All the talk on the radio about embalming the remains of Hugo Chavez has brought to mind the amazing story I learned in researching Blood Tango,* about the aftermath of Evita’s demise.
As with the death of Chavez (and Chairman Mao and Lenin), something had to be done to keep Evita alive in the minds of the public. The popularity of Argentina’s First Lady was the lynchpin of Juan Perón’s regime. Even before she died at the age of only 33 in June of 1952, Perón was planning to preserve her remains. As soon as her death looked imminent, Perón engaged Dr. Pedro Ara to embalm her corpse.
Work began only a few hours after she died. The plan, as with the other political icons, was to keep her body on permanent display in a grand monument---in this case, a statue of a poor worker, larger than the Statue of Liberty.
The funeral (sans burial) turned into an astonishing outpouring of love and grief. You can see a film of it here:
While the monument was under construction, Evita was displayed in her former office—where she had received the poor and worked to grant their wishes. Her corpse stayed there for two years.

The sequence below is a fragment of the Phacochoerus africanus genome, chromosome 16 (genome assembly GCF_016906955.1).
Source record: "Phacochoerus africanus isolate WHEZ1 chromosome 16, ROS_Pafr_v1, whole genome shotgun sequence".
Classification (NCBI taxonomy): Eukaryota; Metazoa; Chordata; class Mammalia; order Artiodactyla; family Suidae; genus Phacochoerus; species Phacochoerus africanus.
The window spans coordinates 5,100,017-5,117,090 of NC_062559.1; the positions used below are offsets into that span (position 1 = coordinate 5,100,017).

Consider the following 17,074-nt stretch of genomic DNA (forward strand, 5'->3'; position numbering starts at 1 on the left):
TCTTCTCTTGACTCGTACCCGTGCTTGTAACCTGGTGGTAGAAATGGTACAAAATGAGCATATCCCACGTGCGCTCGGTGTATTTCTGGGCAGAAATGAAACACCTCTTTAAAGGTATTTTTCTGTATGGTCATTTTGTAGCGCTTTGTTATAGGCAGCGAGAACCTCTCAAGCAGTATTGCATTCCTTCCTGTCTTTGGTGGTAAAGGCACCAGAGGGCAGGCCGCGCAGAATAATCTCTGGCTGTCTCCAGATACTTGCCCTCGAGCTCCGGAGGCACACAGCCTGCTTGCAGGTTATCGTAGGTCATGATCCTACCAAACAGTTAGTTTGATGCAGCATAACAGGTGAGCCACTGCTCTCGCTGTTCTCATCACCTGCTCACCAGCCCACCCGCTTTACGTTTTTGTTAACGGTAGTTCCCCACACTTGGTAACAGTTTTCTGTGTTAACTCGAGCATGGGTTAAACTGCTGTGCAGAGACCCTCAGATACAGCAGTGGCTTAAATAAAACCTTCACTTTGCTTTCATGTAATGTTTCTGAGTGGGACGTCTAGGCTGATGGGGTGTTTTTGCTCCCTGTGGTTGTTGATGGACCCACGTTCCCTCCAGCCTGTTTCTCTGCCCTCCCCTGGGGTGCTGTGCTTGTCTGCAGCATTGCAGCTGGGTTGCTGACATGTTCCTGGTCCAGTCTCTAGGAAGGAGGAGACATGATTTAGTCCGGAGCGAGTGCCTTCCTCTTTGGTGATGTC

But then the plans began to crumble. In 1955, a military coup overthrew Perón, who hastily fled to Spain. The new rulers took great pains to erase the memory of Perón and especially Evita—who was still beloved by millions of the working class. The new rulers banned all pictures of her. It was against the law to speak her name, even in the privacy of one’s home. Her body was stored in a garage for a while (I guess as much as the generals detested Evita, they did not have the nerve to desecrate her remains.) And then the corpse disappeared. For sixteen years.
In 1971, it was found in a crypt in Milan interred under the name María Maggi. Evita was then brought to Spain and remained there with Juan and his third wife, Isabel, on their dining room table! (No novelist would get away with making this stuff up!)
Then, in 1973, Perón returned from exile and became President again. When he died in office a year later, Isabel took his place. She finally put Evita to rest in the Duarte family tomb in La Recoleta Cemetery. (Duarte was Evita’s maiden name, sort of. But that’s a story for a different post.)
I have visited Evita’s mausoleum two times, fifteen years apart. On both occasions, while no one much was looking at the nearby tombs of some of Argentina’s most illustrious dead, there was a crowd in front of Evita’s resting place. In history and myth, the once and future Evita lives on.
|Memorial wreath at the door if Evita's tomb.|
*Blood Tango, a mystery set in Buenos Aires in October of 1945 launches this coming June 25!